from alcohol and/or other drugs, they cannot give consent.

“She told me she was feeling it! She said stop

after we’d already started, it was too late.”

Consent is mutual. Saying yes and then changing your mind is

okay, respecting boundaries and checking all parties involved

are comfortable and okay is consent.

Consent at University

Consent must be:

Given freely and enthusiastically. A person should not

pressure, manipulate or force anybody into doing anything.

A conscious decision. A person cannot give consent if they are

asleep, passed out or under the influence of alcohol or drugs, if

you are unsure if someone is able to give consent, you should

not engage in sexual activity.

Continuous. Giving consent to one sexual activity, does not

give consent to all sexual activity.

Sexual orientation

Sexual orientation is to do with who you like and sexuality is

about what kind of sex you like. Understanding consent is also

about not making assumptions about people's choices and

respecting everyone's boundaries. This also includes avoiding

making assumptions about people's sexual orientation and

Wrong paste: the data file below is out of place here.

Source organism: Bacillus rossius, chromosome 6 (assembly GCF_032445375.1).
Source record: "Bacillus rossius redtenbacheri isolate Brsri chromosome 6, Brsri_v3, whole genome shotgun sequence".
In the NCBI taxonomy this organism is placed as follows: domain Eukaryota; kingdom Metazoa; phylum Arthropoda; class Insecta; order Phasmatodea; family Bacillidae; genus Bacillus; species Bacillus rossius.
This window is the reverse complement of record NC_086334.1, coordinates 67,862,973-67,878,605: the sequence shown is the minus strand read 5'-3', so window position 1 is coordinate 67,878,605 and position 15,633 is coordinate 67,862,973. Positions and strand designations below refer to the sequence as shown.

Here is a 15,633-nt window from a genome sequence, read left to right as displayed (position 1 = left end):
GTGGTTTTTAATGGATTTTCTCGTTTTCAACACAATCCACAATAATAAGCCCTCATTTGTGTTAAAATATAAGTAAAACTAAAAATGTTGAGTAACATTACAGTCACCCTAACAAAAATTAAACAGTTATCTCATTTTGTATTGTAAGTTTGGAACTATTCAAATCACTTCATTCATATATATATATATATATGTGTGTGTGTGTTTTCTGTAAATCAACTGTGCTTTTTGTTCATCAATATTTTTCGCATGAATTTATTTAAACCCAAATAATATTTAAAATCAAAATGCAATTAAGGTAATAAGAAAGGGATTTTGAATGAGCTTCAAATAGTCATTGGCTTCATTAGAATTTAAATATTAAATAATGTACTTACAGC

making assumptions about people's sexuality because of their

sexual orientation.

Sexual misconduct:

At SUSU, a Sexual Misconduct course has been made available

on canvas to educate and train students.

Sexual Misconduct

What is Sexual Misconduct?

Sexual misconduct is the wide range term that encompasses

any inappropriate sexual contact, act or activity that you have

not consented or agreed to by choice. This includes sexual

assault, domestic violence, sexual exploitation, stalking and


Swansea University offers a wide range of resources to seek

support if you have experienced any form of sexual misconduct.

Deciding whether to report any sexual misconduct is personal

and can be a hard decision. The right decision is to do

whatever feels best for YOU, not anyone else.

It’s understandable that you may have many questions and may

not want to speak to anybody just yet, hopefully we can answer

some of these for you:

‘I was a victim to sexual misconduct a while ago,

can I still report it?’

YES! Even if it happened to you a long time ago, you are still able to

get support and, if needed, report it to the Police.

‘I’m worried that I may be to blame, so I can’t

report it because…’

‘I didn’t fight back!’

Not fighting back can be a natural response, you may be too scared to

fight, and it may not even be the safest option to do. You may even

freeze by instinct. This doesn’t mean you are to blame.

‘I was wearing revealing clothing’

Your clothing has no correlation to consent, anything sexual that

happens to you without your consent is still sexual misconduct

regardless of your dressing. You are not to blame.

‘I chose to go somewhere with someone privately

with someone’ (like their house or hotel)’

Consenting to go to a private place with someone does not mean

you are consenting to any sexual activity. Even if you were

progressing sexually, changing your mind takes away consent from